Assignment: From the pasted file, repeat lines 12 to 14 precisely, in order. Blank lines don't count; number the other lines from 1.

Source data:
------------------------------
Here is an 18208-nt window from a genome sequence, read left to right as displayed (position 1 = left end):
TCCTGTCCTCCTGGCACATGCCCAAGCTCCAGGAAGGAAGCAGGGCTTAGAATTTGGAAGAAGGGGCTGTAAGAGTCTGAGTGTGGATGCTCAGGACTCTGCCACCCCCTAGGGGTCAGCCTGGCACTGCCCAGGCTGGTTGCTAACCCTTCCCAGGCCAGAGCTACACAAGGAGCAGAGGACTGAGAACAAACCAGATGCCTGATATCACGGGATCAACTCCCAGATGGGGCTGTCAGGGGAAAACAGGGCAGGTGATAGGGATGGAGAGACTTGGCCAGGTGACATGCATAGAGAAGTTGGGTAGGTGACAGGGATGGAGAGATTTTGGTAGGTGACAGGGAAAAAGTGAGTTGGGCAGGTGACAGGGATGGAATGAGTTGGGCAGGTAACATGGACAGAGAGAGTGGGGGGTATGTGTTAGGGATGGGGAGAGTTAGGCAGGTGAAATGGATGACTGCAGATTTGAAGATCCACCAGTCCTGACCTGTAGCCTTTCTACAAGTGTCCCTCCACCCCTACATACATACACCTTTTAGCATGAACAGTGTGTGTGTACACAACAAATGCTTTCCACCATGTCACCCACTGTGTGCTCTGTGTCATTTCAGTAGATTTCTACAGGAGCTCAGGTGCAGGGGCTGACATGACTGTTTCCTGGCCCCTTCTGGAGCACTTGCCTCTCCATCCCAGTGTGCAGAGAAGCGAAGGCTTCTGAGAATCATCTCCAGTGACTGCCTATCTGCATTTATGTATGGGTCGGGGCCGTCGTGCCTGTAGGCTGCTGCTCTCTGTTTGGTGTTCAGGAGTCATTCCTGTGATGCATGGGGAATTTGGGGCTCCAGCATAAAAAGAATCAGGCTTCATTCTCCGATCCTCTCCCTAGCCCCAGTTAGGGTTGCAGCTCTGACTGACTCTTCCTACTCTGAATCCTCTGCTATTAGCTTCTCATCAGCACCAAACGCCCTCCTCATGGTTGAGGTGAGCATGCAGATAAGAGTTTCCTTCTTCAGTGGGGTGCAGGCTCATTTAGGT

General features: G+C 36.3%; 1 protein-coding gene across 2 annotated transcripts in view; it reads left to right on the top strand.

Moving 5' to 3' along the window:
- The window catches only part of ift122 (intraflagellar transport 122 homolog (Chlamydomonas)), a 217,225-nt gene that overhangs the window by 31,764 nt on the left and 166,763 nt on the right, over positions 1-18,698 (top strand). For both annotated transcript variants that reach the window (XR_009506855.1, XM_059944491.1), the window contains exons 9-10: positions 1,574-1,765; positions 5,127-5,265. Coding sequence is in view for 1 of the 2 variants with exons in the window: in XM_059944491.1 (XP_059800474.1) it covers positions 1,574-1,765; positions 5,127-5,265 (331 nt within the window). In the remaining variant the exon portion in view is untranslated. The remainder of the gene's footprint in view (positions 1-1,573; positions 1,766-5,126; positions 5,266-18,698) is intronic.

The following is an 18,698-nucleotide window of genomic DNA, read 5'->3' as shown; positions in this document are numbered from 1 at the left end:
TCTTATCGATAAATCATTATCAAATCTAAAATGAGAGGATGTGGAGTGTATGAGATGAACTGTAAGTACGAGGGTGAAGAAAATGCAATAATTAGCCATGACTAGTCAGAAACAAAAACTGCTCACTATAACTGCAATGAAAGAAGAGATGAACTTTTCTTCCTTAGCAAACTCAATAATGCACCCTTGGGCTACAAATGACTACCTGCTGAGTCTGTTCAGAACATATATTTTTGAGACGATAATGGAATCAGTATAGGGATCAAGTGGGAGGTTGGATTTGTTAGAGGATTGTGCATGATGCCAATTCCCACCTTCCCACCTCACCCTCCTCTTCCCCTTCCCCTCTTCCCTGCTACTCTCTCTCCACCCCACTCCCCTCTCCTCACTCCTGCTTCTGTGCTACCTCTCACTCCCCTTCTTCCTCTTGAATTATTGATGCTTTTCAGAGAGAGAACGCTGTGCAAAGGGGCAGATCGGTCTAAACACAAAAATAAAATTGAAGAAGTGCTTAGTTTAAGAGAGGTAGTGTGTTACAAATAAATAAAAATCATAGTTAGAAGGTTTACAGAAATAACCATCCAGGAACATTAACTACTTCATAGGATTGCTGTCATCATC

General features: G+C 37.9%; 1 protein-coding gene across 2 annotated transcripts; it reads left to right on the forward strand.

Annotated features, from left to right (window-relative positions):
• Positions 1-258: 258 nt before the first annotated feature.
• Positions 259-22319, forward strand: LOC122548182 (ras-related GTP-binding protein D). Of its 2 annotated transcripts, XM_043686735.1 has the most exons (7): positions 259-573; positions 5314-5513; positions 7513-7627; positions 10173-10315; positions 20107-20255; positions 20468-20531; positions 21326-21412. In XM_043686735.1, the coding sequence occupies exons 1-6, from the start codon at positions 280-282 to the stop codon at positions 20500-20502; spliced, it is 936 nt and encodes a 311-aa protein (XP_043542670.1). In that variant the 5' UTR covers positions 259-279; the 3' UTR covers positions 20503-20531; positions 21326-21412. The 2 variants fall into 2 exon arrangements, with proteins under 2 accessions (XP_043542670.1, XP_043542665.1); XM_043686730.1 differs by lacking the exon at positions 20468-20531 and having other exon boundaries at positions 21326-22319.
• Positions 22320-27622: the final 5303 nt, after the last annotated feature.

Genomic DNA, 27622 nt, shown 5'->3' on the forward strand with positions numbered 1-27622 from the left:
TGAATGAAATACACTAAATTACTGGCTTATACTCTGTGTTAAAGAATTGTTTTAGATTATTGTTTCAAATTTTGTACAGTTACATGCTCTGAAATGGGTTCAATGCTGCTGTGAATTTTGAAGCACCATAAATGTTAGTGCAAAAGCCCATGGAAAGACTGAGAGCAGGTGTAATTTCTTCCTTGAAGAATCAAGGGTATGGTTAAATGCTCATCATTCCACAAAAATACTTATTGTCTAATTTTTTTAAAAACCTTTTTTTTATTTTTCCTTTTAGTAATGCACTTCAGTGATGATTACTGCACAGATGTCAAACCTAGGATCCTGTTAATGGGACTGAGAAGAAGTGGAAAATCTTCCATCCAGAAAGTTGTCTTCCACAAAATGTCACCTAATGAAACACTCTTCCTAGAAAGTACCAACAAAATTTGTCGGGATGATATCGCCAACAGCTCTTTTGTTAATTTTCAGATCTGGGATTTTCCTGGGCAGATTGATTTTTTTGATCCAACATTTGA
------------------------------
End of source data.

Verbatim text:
• Positions 22320-27622: the final 5303 nt, after the last annotated feature.

Genomic DNA, 27622 nt, shown 5'->3' on the forward strand with positions numbered 1-27622 from the left:
TGAATGAAATACACTAAATTACTGGCTTATACTCTGTGTTAAAGAATTGTTTTAGATTATTGTTTCAAATTTTGTACAGTTACATGCTCTGAAATGGGTTCAATGCTGCTGTGAATTTTGAAGCACCATAAATGTTAGTGCAAAAGCCCATGGAAAGACTGAGAGCAGGTGTAATTTCTTCCTTGAAGAATCAAGGGTATGGTTAAATGCTCATCATTCCACAAAAATACTTATTGTCTAATTTTTTTAAAAACCTTTTTTTTATTTTTCCTTTTAGTAATGCACTTCAGTGATGATTACTGCACAGATGTCAAACCTAGGATCCTGTTAATGGGACTGAGAAGAAGTGGAAAATCTTCCATCCAGAAAGTTGTCTTCCACAAAATGTCACCTAATGAAACACTCTTCCTAGAAAGTACCAACAAAATTTGTCGGGATGATATCGCCAACAGCTCTTTTGTTAATTTTCAGATCTGGGATTTTCCTGGGCAGATTGATTTTTTTGATCCAACATTTGA